For now, I plan to be patient, let that inflamed MCL (just my opinion, I haven't seen a doc yet) calm down and, Ullr willing, I'll be back on my skis in no time!

Thursday, January 5, 2017

Testing skis...

Assessing a pair of skis is always very tricky. First of all, we get used to the skis we normally use and trying a new pair of ski for evaluation demands a certain time to adapt to that ski, yet alone get a good idea on how the ski performs.

Then, we're all different; weight, body-shape, personal technique, skiing preferences, terrain and snow conditions are as many variables that complicate the assessment and can throw the results into multiple directions.

This said, I tried two pairs of XO skis last year, made in Poland and distributed as a luxury, limited production in the United States. We tested the skis on groomed runs under perfect snow conditions I loved one of the model, the One Sixty Six that blended an incredible ease of turning, a great precision, unflinching stability and wonderful carving.

I loved that ski albeit I found it a little short for me (I'm used to ski on 180-188 cm long skis). At that time, I also tried another model, that I understood it was an all-mountain ski, dubbed the One Seventy Two. For me, this ski didn't compare as well as the other model, wasn't as steady and simply was more “work” to handle.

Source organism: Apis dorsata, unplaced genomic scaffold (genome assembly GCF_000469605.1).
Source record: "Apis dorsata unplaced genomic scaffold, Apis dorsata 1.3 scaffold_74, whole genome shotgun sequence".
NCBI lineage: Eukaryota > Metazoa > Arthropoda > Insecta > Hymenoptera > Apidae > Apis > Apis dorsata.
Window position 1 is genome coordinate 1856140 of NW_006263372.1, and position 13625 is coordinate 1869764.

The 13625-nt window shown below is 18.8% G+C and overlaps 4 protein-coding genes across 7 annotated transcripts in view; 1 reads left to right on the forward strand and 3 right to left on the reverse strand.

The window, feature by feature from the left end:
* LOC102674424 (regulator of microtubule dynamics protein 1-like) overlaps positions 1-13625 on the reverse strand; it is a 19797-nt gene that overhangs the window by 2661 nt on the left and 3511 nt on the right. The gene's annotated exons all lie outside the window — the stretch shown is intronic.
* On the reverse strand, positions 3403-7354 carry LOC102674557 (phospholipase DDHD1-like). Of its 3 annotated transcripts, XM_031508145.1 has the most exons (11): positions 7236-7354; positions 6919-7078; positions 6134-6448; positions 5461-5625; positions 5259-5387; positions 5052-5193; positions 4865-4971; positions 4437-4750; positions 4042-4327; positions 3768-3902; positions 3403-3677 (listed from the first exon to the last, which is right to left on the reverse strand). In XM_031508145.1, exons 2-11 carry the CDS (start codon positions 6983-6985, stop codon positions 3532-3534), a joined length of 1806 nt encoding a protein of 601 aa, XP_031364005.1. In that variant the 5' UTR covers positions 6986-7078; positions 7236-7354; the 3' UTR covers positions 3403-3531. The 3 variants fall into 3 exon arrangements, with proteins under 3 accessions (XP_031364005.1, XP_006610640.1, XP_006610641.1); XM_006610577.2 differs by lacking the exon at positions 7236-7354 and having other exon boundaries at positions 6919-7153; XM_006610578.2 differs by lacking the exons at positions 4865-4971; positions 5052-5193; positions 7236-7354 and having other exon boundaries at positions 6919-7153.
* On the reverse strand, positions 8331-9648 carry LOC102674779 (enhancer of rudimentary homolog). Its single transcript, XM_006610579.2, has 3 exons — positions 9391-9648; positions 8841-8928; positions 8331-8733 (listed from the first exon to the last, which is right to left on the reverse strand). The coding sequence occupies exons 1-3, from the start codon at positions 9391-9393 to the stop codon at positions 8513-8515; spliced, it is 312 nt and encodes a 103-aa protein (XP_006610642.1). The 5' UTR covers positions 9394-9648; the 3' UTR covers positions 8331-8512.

Recently, I was again given a chance to ski for a few days on the One Seventy Two. This time I took it both on groomed and unprepared runs.

The sensation I got from that ski was that it was more difficult to ski on groomed run that any of the three pairs of skis I currently ski on (Rossignol Experience 88, 188 cm, Salomon Wing, 180 cm, Dynastar Powder Pack, 180 cm).

When I took the skis in powder, crud or other regular snow, that difficult behavior felt somehow amplified and demanded much work and focus on my part. This said, I can't pinpoint anything in particular that could cause the steering difficulties I experienced.

Was it the dimensional characteristics of the skis, their stiffness, I can't tell, but it demanded simply more attention, concentration and efforts than my normal skis, in an even shorter version...

Wednesday, January 4, 2017

Jean Vuarnet, 1933-2016